Financial Reporting FR

IFRIC 15 Agreements for the Construction of Real Estate

SIC-15 Operating Leases – Incentives
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IFRIC 15, also known as International Financial Reporting Interpretations Committee (IFRIC) Interpretation 15, provides guidance on how to account for agreements for the construction of real estate.

 

Definition of Agreements for the Construction of Real Estate:

Agreements for the construction of real estate are contracts that involve the construction or development of real estate, such as residential or commercial properties, by one party for another. These agreements typically specify the rights and obligations of the parties involved, including the transfer of control and risks related to the real estate being constructed. IFRIC 15 provides guidance on how to account for such agreements in the financial statements.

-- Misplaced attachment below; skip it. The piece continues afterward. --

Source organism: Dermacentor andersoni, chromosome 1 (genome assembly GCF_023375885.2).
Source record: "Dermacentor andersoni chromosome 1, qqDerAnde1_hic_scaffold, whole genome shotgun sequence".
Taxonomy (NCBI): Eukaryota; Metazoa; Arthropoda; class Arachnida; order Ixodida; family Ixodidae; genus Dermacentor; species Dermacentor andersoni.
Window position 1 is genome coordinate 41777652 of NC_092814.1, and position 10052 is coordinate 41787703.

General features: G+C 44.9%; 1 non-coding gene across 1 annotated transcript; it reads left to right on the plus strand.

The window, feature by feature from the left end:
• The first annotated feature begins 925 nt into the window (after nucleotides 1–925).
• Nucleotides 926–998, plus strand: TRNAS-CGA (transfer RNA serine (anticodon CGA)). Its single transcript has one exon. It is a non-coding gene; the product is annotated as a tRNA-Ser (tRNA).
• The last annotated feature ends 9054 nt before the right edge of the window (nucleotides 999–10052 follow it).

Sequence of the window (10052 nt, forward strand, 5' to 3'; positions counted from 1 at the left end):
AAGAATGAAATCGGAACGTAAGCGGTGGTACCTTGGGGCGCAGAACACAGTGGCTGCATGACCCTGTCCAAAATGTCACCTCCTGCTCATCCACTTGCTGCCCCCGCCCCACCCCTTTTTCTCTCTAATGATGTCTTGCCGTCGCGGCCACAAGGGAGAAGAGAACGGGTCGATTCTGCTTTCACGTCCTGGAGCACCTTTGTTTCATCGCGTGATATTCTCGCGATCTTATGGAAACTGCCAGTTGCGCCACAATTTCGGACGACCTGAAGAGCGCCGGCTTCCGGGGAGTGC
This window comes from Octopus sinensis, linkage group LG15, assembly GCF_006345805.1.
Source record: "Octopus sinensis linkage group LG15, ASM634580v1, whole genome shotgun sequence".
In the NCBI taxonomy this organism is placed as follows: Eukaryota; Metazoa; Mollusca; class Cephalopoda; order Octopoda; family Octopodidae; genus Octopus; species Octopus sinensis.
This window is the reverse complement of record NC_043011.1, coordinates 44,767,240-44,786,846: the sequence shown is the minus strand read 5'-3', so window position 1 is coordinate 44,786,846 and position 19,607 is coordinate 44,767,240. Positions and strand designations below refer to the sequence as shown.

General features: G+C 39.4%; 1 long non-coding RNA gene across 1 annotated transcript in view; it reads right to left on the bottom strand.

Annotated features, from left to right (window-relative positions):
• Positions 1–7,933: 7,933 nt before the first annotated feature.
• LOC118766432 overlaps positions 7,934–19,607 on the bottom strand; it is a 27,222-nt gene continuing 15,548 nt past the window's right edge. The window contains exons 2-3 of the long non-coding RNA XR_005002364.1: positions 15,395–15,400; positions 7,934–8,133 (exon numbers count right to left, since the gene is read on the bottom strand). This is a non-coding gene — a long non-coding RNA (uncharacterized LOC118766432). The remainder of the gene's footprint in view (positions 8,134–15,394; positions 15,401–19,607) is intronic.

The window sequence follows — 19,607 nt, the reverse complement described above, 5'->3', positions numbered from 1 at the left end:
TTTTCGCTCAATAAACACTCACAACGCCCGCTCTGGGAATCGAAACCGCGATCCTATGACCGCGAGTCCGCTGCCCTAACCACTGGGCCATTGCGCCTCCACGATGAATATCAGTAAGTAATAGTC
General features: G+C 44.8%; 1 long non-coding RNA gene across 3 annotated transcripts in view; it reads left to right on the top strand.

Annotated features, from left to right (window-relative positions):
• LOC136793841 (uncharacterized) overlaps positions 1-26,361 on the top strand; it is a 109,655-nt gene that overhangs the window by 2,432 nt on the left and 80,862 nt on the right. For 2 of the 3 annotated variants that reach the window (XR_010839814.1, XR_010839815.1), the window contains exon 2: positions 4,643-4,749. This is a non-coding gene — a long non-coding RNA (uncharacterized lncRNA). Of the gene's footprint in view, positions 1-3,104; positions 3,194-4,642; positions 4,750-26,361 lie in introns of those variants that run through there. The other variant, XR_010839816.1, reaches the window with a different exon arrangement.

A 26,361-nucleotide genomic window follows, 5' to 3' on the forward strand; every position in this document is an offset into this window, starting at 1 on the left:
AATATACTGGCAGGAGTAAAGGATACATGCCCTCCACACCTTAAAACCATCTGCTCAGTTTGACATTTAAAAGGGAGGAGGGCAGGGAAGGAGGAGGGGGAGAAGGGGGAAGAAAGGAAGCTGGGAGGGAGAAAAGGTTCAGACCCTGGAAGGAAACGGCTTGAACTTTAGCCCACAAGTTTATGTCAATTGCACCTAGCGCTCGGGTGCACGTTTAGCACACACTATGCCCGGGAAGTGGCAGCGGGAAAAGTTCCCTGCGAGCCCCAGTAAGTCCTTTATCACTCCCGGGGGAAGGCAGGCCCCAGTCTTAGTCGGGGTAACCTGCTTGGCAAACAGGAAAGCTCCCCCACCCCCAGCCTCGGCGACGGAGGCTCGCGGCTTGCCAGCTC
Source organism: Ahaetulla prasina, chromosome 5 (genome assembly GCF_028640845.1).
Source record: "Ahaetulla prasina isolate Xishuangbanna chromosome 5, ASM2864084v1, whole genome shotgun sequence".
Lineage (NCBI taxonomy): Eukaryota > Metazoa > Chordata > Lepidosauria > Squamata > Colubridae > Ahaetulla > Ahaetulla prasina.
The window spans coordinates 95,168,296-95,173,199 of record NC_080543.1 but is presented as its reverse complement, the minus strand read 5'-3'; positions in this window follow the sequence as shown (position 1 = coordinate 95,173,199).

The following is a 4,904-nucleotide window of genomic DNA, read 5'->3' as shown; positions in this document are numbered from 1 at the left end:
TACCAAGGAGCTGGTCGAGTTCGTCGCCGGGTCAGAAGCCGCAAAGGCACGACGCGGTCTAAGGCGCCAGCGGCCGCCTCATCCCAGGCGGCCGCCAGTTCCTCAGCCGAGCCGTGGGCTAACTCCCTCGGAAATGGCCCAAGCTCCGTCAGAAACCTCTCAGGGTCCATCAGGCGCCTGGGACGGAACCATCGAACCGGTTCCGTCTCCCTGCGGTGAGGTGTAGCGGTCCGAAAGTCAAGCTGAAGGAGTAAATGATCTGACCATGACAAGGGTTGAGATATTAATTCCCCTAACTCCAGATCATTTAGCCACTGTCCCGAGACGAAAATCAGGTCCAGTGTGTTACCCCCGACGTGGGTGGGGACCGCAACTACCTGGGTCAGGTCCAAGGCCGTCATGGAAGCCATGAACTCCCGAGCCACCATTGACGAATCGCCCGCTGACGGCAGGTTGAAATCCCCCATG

Explanation of IFRIC 15:

IFRIC 15 provides guidance on how to determine when revenue from agreements for the construction of real estate should be recognized and how the associated costs should be accounted for. The key principle of IFRIC 15 is that revenue and costs should be recognized based on the transfer of control of the real estate to the customer.

According to IFRIC 15, control of the real estate is transferred to the customer when the customer has the ability to direct the use and obtain the benefits from the real estate. This typically occurs over time as the construction progresses, rather than at a single point in time. To determine the point at which control is transferred, the following criteria must be met:

The customer has the ability to direct the use of the real estate during its construction.